Post-classical history

Devol, Treaty of (1108)

The treaty imposed on Bohemund I, prince of Antioch, after his invasion of Byzantine territory from southern Italy had been defeated by Alexios I Komnenos, the Byzantine emperor. The treaty was concluded at the unidentified site of Devol (Gr. Deabolis) in western Macedonia. The fullest account of its terms is given by the chronicler Anna Komnene, Alexios’s daughter.

According to the treaty, Bohemund became the liegeman (Gr. lizion anthropon) of the emperor and his son John and promised to provide them with military support when requested. If he should rebel, the treaty stated, Bohemund’s own vassals would be obliged to either stop him or fight against him. He was allowed to retain the principality of Antioch during his lifetime and was granted the county of Edessa. Both he and his nephew, Tancred, were to give up all other previously Byzantine territory, particularly Cilicia and Laodikeia in Syria. The Greek patriarchate in Antioch was to be restored. In return, Bohemund was granted as yet unconquered lands in Berroia (Aleppo), Cappadocia, and Mesopotamia and an annual payment of 200 pounds of gold, payable in the sound gold coinage of Michael VII (1071-1078).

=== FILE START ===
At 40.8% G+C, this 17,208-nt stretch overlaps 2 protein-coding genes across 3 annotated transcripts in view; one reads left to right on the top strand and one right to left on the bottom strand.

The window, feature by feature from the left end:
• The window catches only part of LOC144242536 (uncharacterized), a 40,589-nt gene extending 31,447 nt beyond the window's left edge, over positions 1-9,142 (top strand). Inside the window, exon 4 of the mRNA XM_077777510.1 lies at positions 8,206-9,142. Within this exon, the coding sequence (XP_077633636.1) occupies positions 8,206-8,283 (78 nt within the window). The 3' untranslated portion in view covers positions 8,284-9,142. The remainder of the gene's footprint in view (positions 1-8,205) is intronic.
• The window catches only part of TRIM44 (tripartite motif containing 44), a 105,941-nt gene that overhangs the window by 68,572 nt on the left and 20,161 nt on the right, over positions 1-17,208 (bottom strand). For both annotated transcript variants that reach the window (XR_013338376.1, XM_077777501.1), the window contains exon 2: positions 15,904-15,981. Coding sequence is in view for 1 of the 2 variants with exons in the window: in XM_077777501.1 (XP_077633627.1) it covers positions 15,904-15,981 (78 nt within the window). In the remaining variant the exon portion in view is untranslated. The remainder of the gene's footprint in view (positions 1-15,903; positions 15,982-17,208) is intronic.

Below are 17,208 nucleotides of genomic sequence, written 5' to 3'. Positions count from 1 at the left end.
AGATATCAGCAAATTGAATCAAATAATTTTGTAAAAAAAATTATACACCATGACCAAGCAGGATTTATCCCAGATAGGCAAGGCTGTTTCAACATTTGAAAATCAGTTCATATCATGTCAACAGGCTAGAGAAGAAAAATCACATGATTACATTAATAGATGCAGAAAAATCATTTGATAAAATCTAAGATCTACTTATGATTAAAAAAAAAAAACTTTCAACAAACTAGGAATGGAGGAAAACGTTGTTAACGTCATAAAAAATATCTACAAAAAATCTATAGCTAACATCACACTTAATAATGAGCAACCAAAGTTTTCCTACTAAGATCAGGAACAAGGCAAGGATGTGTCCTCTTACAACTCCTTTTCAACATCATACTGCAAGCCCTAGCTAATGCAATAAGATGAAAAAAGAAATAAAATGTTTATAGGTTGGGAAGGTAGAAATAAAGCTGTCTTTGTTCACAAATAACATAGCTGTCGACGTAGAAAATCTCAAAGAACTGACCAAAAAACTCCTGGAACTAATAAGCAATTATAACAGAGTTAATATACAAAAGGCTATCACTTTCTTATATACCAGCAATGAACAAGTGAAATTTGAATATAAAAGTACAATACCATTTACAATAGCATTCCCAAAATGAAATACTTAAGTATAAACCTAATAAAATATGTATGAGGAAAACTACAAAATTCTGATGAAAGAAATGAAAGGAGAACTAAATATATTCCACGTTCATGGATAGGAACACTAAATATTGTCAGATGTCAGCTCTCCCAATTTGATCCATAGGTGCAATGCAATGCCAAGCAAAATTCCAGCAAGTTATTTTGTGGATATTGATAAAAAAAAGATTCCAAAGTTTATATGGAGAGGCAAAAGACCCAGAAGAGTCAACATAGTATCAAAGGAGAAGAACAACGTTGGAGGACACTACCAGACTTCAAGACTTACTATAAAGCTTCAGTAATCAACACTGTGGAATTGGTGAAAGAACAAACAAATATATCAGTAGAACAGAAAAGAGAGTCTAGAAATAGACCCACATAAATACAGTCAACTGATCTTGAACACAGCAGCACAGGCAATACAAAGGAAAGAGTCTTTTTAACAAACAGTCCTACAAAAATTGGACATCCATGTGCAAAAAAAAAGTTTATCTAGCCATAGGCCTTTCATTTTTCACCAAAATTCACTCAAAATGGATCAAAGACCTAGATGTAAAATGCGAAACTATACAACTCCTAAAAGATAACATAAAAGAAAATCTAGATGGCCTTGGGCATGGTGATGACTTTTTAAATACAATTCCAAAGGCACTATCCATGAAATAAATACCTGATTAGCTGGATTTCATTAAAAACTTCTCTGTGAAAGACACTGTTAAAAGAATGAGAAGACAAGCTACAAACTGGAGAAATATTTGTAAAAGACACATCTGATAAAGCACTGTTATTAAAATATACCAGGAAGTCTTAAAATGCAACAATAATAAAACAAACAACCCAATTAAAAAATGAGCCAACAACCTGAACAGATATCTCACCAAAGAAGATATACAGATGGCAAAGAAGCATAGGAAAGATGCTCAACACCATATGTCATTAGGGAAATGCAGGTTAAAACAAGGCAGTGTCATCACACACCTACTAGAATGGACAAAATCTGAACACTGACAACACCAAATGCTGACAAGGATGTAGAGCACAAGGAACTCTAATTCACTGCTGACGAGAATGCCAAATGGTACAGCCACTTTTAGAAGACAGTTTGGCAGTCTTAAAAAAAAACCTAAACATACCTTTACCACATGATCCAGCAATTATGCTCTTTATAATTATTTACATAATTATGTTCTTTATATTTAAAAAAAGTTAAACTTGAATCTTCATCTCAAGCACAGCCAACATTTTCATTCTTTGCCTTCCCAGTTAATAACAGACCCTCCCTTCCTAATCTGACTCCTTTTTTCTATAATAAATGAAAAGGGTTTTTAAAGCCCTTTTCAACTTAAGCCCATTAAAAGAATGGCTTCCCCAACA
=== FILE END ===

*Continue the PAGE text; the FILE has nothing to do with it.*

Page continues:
Tancred, however, who was in effective control of Antioch in Bohemund’s absence, refused to accept the treaty, and its terms were not known in detail in the West. The historian Orderic Vitalis maintained that Bohemund had merely sworn peace and fidelity to Alexios. The treaty was never enforced, though it remained the basis for Byzantine negotiations with the princes of Antioch in the twelfth century.

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